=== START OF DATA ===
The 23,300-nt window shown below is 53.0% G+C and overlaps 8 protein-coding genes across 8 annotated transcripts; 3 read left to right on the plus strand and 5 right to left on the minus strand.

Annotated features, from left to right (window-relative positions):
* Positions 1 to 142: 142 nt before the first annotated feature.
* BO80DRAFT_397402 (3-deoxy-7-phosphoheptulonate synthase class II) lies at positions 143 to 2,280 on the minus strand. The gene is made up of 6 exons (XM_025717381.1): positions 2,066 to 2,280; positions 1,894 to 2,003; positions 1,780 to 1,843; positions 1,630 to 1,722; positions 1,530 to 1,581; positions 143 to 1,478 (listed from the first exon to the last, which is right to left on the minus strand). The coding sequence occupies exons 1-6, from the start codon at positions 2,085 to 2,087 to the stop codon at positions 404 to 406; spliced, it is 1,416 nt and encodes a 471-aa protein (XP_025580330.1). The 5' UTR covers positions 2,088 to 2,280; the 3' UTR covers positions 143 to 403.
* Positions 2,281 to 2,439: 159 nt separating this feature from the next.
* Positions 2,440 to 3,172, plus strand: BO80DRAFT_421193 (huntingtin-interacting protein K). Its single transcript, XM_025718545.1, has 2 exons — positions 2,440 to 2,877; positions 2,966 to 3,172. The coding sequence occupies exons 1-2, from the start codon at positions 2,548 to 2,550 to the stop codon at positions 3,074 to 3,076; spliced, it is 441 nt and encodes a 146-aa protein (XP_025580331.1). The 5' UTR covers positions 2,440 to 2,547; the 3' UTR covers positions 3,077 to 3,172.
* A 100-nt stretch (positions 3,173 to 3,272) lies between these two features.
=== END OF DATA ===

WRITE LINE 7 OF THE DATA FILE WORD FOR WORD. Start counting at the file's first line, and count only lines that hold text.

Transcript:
* A 100-nt stretch (positions 3,173 to 3,272) lies between these two features.